Kurdistan, in the north-east region of Iraq, is mainly covered by mountains and has been inhabited by the Kurds since ancient times. Kurdistan is approximately 390,000 km2 and is divided between Iraq, Turkey, Syria, Iran, Armenia and Azerbaijan. Archaeologists have evidence that, over 8000 years ago, the mountain people occupying and inhabiting this wider mountainous region practised a nomadic lifestyle and had a distinct and unified culture.
In An Introduction to Kurdish Rugs and Other Weavings (1988), William Eagleton identified the “weaving heartland” and presented a map of Kurdistan’s main weaving areas. Weaving wool and goat hair to produce rugs and kilims was one of the major crafts sustained by these nomadic communities—a practice that relied on sheep and goat herding. The rugs and kilims were essential material objects in a nomadic lifestyle, providing protection from the harsh mountainous environment and accommodating the need to frequently change locations as they sought better pastures for their cattle (Wendorf, 2002).
Rugs and kilims have historically represented cultural norms and, based on the craftsmanship of these products, each rug is unique and provides clues about its origin and maker. The Kurdish carpets are influenced by the wider regional carpet traditions, such as Persian, Turkish and Caucasian carpet-making in neighbouring countries, from which they borrowed and implemented various design elements, dying techniques, and manufacturing process. However, detailed elements relating to the weaving and dying techniques can still be traced to the nomadic tribe or geographical areas, which specialised commentators can identify (Eagleton, 1988).
The Kurdish weavers, who were mainly women, were inspired by their environment, and transformed these natural shapes into abstract and geometric design elements, relying on their imagination and spontaneity. Traditional design elements of the eight-pointed star and other octagonal forms, drawn with creatures, such as turtles, birds and flowers, and other familiar objects, such as combs and talismanic shaped jewellery, were combined in busy compositions are popular examples from traditional Kurdish rugs and kilims. The old Kurdish rugs used deep and highly saturated colours, with red and blue dominating, but with pinks and oranges also used by the female weavers. The colouring process was based on natural dyes, although synthetic alternatives are now used.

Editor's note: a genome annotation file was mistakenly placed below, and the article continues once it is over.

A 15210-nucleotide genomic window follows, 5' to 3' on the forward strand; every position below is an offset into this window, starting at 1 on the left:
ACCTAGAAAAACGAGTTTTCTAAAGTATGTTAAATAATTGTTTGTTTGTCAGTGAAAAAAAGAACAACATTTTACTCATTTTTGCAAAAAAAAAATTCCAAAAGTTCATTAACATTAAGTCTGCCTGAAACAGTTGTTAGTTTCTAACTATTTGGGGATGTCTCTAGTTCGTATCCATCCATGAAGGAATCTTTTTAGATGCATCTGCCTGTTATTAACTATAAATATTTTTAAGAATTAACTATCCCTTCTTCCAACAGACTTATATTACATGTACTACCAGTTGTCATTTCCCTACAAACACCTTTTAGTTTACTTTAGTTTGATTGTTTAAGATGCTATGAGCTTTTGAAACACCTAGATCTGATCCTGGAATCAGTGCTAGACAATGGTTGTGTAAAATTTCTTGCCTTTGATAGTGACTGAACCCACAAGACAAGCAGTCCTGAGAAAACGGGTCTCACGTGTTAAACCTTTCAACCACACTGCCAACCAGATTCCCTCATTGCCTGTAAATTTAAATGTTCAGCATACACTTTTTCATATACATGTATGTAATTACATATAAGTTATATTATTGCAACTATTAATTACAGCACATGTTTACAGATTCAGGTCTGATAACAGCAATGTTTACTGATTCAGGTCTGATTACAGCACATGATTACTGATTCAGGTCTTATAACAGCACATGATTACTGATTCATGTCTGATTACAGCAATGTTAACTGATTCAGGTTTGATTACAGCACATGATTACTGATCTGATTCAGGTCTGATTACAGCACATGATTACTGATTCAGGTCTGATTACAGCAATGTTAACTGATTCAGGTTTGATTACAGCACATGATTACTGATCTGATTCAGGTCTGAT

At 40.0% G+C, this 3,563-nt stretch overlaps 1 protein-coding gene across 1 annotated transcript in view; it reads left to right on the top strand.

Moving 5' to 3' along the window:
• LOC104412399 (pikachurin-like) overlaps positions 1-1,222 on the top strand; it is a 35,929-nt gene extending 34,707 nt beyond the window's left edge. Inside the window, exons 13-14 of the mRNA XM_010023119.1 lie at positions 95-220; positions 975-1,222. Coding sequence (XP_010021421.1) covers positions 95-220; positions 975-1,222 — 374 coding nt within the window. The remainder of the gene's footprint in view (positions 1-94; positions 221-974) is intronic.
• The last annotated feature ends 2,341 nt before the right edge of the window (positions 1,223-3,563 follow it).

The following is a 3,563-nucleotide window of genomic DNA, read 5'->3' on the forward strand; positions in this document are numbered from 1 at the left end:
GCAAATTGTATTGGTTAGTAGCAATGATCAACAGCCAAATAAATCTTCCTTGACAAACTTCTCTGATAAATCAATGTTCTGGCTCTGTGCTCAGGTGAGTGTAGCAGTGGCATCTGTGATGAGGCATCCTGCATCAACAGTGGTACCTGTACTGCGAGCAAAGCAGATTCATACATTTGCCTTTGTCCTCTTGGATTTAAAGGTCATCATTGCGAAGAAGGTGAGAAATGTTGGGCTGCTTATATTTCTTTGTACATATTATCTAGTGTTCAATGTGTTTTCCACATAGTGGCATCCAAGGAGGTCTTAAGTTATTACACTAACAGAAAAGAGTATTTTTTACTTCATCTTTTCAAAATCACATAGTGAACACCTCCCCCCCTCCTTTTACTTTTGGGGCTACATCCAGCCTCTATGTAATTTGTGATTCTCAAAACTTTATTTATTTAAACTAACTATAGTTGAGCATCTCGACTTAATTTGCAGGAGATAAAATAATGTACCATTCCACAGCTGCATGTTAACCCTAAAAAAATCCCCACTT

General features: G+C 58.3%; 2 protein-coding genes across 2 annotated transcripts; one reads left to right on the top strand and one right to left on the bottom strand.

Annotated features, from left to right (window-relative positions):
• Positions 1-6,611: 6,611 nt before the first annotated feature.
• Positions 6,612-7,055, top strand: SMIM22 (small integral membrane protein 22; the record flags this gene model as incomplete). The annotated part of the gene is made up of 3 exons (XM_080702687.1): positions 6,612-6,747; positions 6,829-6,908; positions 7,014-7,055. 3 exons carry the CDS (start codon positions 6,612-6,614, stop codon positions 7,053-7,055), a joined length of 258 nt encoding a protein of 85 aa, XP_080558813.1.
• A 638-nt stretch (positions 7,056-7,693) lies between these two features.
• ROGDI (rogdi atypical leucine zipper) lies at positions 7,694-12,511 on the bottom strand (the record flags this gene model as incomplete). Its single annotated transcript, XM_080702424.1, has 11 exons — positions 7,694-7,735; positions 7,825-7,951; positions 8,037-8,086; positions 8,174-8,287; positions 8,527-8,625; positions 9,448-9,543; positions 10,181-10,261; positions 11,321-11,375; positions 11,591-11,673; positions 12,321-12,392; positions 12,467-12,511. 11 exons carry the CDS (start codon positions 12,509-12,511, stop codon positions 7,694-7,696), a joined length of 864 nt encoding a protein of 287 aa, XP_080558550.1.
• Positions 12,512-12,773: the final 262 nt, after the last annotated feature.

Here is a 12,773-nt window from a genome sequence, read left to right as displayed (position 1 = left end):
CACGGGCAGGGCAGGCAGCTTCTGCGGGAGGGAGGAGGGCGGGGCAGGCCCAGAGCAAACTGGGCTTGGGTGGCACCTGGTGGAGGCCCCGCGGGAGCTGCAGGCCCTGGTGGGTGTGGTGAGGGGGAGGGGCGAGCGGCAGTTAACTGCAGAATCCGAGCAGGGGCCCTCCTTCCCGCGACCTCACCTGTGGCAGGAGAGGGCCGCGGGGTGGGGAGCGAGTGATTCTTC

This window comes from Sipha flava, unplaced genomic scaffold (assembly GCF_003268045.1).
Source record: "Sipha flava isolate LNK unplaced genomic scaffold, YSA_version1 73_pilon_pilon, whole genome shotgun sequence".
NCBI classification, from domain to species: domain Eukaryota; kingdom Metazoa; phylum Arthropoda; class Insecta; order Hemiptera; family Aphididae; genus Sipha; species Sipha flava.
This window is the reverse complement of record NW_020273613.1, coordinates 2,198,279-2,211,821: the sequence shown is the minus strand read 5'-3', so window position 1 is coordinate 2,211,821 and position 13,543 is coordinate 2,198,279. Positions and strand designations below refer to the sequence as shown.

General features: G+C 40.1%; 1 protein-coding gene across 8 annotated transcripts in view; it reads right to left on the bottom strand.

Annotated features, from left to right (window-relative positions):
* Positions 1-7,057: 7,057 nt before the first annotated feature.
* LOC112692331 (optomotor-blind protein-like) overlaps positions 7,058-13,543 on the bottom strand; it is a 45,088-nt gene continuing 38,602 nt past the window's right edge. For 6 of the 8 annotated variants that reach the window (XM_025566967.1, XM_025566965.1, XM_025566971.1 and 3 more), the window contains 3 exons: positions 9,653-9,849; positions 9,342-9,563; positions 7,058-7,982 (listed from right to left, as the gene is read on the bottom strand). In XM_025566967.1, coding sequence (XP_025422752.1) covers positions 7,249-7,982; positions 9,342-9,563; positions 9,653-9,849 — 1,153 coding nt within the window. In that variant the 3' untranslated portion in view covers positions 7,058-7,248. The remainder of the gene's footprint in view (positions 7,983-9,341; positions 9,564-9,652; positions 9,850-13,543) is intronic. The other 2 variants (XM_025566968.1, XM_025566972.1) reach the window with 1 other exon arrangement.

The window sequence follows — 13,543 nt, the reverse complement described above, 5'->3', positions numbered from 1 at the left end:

In relation to production techniques, Kurdish rugs are woven on relatively narrow looms, with the length of each rug often twice the width, with variations of between three and four feet long. These rugs were used for sitting, and to separate interior spaces in the village houses. This was also true for the flat-woven kilims, which were sometimes produced in two matching halves that could be sewn together to make a larger piece. As distinguishes tribal and nomadic designs, the ends extend and are joined in groups, with several inches in length, to produce the “wild barbaric” appearance shown as a feature in the Kurdish rugs (Cemal, 2014).
The Kurdish rugs and kilims produced in Iraq are entirely of tribal origin. There are three major locations where these traditional handcrafted rugs and kilims were produced:
- Erbil plain: rugs with Persian influences brought over the Dizayi aghas in the eighteenth century
- The area on north-east Erbil: the centre of the Herki, Surchi and Keylani tribes
- The area of the north of Mosul: producing the kilims.
It’s a traditional custom for each Kurdish girl in the Kurdistan countryside to weave a piece of kilim, then present it during a collective ceremonial event to her nuptial husband as a sign of sharing wishes and hopes for good future.
This unique traditional weaving of rugs and kilims in the Iraqi Kurdistan is beginning to fade, which is a result of various socio-cultural, political and economic influences. The traditional transformation of this craft from older generations to new ones is not functioning these days.
However, much work is needed to promote this important cultural craft, such as the early efforts supporting the establishment of the Kurdish Textile Museum in 2004 in Erbil to accommodate various woven arts from both settled and nomadic tribes, “with the aim to preserve the Kurdish cultural heritage and promote the Kurdish weaving practices so that this rapidly vanishing culture and its remarkable art will not be lost, but revived and even developed.”
Cemal, H. (2014) Erbil-A school in the Kurdish capital. KTH School of Architecture.
Eagleton, W. (1988) An Introduction to Kurdish Rugs and Other Weavings. Interlink Pub Group Inc, USA
Wendorf, M. (2002) Kurdish Rugs and Related Weavings – an 8000 Year Weaving Tradition? (retrieved 28th/Dec./2016)